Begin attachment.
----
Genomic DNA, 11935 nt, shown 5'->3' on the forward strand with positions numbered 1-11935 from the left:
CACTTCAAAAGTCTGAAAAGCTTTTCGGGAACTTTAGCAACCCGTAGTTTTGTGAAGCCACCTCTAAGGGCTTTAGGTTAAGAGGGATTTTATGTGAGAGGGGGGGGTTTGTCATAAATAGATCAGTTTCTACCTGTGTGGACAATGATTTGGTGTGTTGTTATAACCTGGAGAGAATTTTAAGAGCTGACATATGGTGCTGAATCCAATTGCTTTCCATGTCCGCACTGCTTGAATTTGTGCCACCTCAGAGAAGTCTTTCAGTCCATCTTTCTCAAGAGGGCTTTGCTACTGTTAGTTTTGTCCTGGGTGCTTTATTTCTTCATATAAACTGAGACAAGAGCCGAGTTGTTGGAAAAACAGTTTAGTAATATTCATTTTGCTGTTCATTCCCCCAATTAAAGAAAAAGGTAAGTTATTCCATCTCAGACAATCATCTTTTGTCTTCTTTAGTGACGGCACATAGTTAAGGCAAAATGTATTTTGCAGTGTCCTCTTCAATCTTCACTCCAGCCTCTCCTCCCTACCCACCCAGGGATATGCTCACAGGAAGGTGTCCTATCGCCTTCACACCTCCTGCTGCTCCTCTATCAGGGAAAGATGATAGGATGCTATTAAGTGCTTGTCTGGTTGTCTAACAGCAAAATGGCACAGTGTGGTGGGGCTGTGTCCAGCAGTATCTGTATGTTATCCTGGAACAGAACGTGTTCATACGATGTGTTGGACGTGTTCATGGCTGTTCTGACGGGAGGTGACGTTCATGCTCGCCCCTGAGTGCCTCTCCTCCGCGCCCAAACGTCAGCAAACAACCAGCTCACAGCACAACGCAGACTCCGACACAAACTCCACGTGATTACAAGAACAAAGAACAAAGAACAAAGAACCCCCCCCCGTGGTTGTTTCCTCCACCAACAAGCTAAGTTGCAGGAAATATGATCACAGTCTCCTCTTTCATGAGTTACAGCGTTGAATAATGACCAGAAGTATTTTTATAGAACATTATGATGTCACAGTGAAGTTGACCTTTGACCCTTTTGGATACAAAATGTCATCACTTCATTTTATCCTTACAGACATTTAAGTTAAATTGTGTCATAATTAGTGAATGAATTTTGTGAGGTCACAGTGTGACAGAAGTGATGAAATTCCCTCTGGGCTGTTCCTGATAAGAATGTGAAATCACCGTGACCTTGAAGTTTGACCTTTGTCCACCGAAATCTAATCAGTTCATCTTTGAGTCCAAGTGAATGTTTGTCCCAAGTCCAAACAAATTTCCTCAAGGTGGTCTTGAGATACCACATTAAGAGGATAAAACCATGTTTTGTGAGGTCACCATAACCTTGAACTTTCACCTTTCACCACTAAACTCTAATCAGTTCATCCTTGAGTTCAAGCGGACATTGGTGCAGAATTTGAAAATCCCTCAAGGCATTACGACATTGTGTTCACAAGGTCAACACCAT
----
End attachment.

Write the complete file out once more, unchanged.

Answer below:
Genomic DNA, 11935 nt, shown 5'->3' on the forward strand with positions numbered 1-11935 from the left:
CACTTCAAAAGTCTGAAAAGCTTTTCGGGAACTTTAGCAACCCGTAGTTTTGTGAAGCCACCTCTAAGGGCTTTAGGTTAAGAGGGATTTTATGTGAGAGGGGGGGGTTTGTCATAAATAGATCAGTTTCTACCTGTGTGGACAATGATTTGGTGTGTTGTTATAACCTGGAGAGAATTTTAAGAGCTGACATATGGTGCTGAATCCAATTGCTTTCCATGTCCGCACTGCTTGAATTTGTGCCACCTCAGAGAAGTCTTTCAGTCCATCTTTCTCAAGAGGGCTTTGCTACTGTTAGTTTTGTCCTGGGTGCTTTATTTCTTCATATAAACTGAGACAAGAGCCGAGTTGTTGGAAAAACAGTTTAGTAATATTCATTTTGCTGTTCATTCCCCCAATTAAAGAAAAAGGTAAGTTATTCCATCTCAGACAATCATCTTTTGTCTTCTTTAGTGACGGCACATAGTTAAGGCAAAATGTATTTTGCAGTGTCCTCTTCAATCTTCACTCCAGCCTCTCCTCCCTACCCACCCAGGGATATGCTCACAGGAAGGTGTCCTATCGCCTTCACACCTCCTGCTGCTCCTCTATCAGGGAAAGATGATAGGATGCTATTAAGTGCTTGTCTGGTTGTCTAACAGCAAAATGGCACAGTGTGGTGGGGCTGTGTCCAGCAGTATCTGTATGTTATCCTGGAACAGAACGTGTTCATACGATGTGTTGGACGTGTTCATGGCTGTTCTGACGGGAGGTGACGTTCATGCTCGCCCCTGAGTGCCTCTCCTCCGCGCCCAAACGTCAGCAAACAACCAGCTCACAGCACAACGCAGACTCCGACACAAACTCCACGTGATTACAAGAACAAAGAACAAAGAACAAAGAACCCCCCCCCGTGGTTGTTTCCTCCACCAACAAGCTAAGTTGCAGGAAATATGATCACAGTCTCCTCTTTCATGAGTTACAGCGTTGAATAATGACCAGAAGTATTTTTATAGAACATTATGATGTCACAGTGAAGTTGACCTTTGACCCTTTTGGATACAAAATGTCATCACTTCATTTTATCCTTACAGACATTTAAGTTAAATTGTGTCATAATTAGTGAATGAATTTTGTGAGGTCACAGTGTGACAGAAGTGATGAAATTCCCTCTGGGCTGTTCCTGATAAGAATGTGAAATCACCGTGACCTTGAAGTTTGACCTTTGTCCACCGAAATCTAATCAGTTCATCTTTGAGTCCAAGTGAATGTTTGTCCCAAGTCCAAACAAATTTCCTCAAGGTGGTCTTGAGATACCACATTAAGAGGATAAAACCATGTTTTGTGAGGTCACCATAACCTTGAACTTTCACCTTTCACCACTAAACTCTAATCAGTTCATCCTTGAGTTCAAGCGGACATTGGTGCAGAATTTGAAAATCCCTCAAGGCATTACGACATTGTGTTCACAAGGTCAACACCAT